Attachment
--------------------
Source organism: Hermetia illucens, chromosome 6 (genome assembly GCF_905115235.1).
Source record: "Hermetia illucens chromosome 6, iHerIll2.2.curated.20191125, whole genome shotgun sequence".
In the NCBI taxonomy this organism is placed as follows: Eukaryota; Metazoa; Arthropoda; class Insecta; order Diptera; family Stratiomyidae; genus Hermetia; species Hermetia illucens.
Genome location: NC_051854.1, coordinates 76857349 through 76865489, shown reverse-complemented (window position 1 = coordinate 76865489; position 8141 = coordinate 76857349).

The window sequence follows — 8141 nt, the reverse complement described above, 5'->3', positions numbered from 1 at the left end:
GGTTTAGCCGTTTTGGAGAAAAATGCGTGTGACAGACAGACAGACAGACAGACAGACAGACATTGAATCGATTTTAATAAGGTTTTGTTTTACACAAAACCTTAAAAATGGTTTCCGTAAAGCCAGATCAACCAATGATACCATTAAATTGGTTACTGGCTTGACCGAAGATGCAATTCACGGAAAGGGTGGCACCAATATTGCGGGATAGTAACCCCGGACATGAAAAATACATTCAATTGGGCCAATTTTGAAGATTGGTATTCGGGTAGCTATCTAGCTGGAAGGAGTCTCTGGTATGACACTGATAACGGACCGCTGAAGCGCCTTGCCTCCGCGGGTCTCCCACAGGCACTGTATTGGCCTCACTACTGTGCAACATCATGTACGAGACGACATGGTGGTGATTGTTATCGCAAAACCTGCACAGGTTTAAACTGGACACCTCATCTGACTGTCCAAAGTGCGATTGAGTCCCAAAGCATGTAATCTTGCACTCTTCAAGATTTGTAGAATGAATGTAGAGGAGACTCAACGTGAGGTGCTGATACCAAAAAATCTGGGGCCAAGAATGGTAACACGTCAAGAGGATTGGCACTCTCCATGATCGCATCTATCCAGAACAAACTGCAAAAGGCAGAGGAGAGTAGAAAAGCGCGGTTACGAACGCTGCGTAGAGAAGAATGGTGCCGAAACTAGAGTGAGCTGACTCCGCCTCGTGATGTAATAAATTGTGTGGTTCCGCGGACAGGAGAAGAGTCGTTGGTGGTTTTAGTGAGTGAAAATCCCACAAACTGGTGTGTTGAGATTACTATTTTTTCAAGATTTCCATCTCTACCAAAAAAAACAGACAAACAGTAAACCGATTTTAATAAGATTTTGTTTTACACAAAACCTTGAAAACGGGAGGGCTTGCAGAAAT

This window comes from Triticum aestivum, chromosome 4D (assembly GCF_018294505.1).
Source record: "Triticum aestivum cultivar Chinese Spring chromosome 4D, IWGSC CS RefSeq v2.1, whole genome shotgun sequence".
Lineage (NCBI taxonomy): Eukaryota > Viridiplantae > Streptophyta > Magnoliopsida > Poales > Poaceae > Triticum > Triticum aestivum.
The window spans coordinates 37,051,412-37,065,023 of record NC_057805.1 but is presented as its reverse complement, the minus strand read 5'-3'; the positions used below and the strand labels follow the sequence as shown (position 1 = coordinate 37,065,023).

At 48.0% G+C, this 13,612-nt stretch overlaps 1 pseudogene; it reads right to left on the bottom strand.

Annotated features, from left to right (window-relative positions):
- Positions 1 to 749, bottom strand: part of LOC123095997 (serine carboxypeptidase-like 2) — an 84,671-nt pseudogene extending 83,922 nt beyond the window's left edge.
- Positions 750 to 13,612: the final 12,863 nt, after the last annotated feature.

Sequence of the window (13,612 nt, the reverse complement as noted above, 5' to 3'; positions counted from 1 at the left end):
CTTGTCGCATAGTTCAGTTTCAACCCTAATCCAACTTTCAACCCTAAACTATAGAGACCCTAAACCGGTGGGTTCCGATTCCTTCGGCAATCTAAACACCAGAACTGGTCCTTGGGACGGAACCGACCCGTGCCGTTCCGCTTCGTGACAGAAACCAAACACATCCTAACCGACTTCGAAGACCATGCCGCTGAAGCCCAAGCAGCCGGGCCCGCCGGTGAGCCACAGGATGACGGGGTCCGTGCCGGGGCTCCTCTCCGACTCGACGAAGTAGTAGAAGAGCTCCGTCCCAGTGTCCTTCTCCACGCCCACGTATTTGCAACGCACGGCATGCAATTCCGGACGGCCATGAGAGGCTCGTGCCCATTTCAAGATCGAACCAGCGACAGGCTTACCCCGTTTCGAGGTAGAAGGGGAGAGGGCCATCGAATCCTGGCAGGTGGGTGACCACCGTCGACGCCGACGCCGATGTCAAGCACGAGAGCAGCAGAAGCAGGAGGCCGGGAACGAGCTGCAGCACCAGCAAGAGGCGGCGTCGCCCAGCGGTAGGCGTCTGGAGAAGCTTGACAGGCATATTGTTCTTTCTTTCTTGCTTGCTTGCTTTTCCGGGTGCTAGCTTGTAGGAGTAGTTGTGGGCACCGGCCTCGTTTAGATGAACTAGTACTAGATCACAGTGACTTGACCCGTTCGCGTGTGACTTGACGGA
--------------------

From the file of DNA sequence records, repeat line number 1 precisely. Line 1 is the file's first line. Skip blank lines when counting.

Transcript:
Source organism: Hermetia illucens, chromosome 6 (genome assembly GCF_905115235.1).